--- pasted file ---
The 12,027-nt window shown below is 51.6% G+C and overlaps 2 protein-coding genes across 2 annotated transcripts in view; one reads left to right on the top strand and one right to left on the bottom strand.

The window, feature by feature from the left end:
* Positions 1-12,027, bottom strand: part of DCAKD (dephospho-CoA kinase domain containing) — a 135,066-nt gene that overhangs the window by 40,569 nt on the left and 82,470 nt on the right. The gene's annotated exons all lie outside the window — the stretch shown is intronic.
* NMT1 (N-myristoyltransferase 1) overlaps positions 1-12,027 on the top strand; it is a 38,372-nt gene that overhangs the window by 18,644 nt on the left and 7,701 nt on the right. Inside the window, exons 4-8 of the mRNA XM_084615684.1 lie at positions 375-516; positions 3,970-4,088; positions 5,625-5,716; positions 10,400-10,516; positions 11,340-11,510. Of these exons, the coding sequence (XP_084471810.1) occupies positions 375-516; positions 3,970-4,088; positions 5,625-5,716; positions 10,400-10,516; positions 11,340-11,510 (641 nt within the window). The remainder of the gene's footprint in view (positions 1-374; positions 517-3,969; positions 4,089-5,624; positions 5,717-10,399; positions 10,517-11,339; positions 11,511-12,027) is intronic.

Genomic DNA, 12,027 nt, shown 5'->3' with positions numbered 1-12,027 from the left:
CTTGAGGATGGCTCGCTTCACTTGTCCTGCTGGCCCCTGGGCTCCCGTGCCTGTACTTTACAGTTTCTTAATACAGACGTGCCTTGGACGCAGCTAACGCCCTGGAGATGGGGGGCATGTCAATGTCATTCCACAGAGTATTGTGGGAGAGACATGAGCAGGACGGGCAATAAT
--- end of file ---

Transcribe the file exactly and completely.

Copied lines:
The 12,027-nt window shown below is 51.6% G+C and overlaps 2 protein-coding genes across 2 annotated transcripts in view; one reads left to right on the top strand and one right to left on the bottom strand.

The window, feature by feature from the left end:
* Positions 1-12,027, bottom strand: part of DCAKD (dephospho-CoA kinase domain containing) — a 135,066-nt gene that overhangs the window by 40,569 nt on the left and 82,470 nt on the right. The gene's annotated exons all lie outside the window — the stretch shown is intronic.
* NMT1 (N-myristoyltransferase 1) overlaps positions 1-12,027 on the top strand; it is a 38,372-nt gene that overhangs the window by 18,644 nt on the left and 7,701 nt on the right. Inside the window, exons 4-8 of the mRNA XM_084615684.1 lie at positions 375-516; positions 3,970-4,088; positions 5,625-5,716; positions 10,400-10,516; positions 11,340-11,510. Of these exons, the coding sequence (XP_084471810.1) occupies positions 375-516; positions 3,970-4,088; positions 5,625-5,716; positions 10,400-10,516; positions 11,340-11,510 (641 nt within the window). The remainder of the gene's footprint in view (positions 1-374; positions 517-3,969; positions 4,089-5,624; positions 5,717-10,399; positions 10,517-11,339; positions 11,511-12,027) is intronic.

Genomic DNA, 12,027 nt, shown 5'->3' with positions numbered 1-12,027 from the left:
CTTGAGGATGGCTCGCTTCACTTGTCCTGCTGGCCCCTGGGCTCCCGTGCCTGTACTTTACAGTTTCTTAATACAGACGTGCCTTGGACGCAGCTAACGCCCTGGAGATGGGGGGCATGTCAATGTCATTCCACAGAGTATTGTGGGAGAGACATGAGCAGGACGGGCAATAAT